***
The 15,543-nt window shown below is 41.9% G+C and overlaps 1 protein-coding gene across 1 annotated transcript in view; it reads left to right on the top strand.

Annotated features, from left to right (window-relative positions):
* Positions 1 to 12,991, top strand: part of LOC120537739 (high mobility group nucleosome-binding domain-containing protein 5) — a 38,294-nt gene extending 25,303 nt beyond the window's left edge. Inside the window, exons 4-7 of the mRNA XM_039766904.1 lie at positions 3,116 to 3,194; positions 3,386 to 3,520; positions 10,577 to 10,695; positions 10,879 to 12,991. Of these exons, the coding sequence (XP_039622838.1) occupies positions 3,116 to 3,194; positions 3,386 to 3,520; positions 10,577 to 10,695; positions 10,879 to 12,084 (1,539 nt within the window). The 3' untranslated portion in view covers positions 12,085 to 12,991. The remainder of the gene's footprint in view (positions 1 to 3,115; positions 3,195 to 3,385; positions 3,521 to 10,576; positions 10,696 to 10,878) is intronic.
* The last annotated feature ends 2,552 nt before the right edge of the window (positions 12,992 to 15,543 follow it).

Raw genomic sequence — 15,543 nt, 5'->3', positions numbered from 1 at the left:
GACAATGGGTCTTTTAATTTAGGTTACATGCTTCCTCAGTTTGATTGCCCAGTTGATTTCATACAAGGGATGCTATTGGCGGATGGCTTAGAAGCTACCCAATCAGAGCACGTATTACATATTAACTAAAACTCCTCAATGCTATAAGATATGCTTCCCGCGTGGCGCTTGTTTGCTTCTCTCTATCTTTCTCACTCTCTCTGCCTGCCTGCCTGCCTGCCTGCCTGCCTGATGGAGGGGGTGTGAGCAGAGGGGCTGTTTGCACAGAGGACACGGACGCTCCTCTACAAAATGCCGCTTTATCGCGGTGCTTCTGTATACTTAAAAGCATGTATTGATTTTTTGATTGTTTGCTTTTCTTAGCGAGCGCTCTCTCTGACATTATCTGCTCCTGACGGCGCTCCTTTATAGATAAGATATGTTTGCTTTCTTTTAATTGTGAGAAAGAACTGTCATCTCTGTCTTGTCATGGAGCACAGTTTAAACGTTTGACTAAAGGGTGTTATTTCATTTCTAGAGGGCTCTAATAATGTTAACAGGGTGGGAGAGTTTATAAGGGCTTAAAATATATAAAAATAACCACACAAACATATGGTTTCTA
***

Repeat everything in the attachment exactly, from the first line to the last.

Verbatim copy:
The 15,543-nt window shown below is 41.9% G+C and overlaps 1 protein-coding gene across 1 annotated transcript in view; it reads left to right on the top strand.

Annotated features, from left to right (window-relative positions):
* Positions 1 to 12,991, top strand: part of LOC120537739 (high mobility group nucleosome-binding domain-containing protein 5) — a 38,294-nt gene extending 25,303 nt beyond the window's left edge. Inside the window, exons 4-7 of the mRNA XM_039766904.1 lie at positions 3,116 to 3,194; positions 3,386 to 3,520; positions 10,577 to 10,695; positions 10,879 to 12,991. Of these exons, the coding sequence (XP_039622838.1) occupies positions 3,116 to 3,194; positions 3,386 to 3,520; positions 10,577 to 10,695; positions 10,879 to 12,084 (1,539 nt within the window). The 3' untranslated portion in view covers positions 12,085 to 12,991. The remainder of the gene's footprint in view (positions 1 to 3,115; positions 3,195 to 3,385; positions 3,521 to 10,576; positions 10,696 to 10,878) is intronic.
* The last annotated feature ends 2,552 nt before the right edge of the window (positions 12,992 to 15,543 follow it).

Raw genomic sequence — 15,543 nt, 5'->3', positions numbered from 1 at the left:
GACAATGGGTCTTTTAATTTAGGTTACATGCTTCCTCAGTTTGATTGCCCAGTTGATTTCATACAAGGGATGCTATTGGCGGATGGCTTAGAAGCTACCCAATCAGAGCACGTATTACATATTAACTAAAACTCCTCAATGCTATAAGATATGCTTCCCGCGTGGCGCTTGTTTGCTTCTCTCTATCTTTCTCACTCTCTCTGCCTGCCTGCCTGCCTGCCTGCCTGCCTGATGGAGGGGGTGTGAGCAGAGGGGCTGTTTGCACAGAGGACACGGACGCTCCTCTACAAAATGCCGCTTTATCGCGGTGCTTCTGTATACTTAAAAGCATGTATTGATTTTTTGATTGTTTGCTTTTCTTAGCGAGCGCTCTCTCTGACATTATCTGCTCCTGACGGCGCTCCTTTATAGATAAGATATGTTTGCTTTCTTTTAATTGTGAGAAAGAACTGTCATCTCTGTCTTGTCATGGAGCACAGTTTAAACGTTTGACTAAAGGGTGTTATTTCATTTCTAGAGGGCTCTAATAATGTTAACAGGGTGGGAGAGTTTATAAGGGCTTAAAATATATAAAAATAACCACACAAACATATGGTTTCTA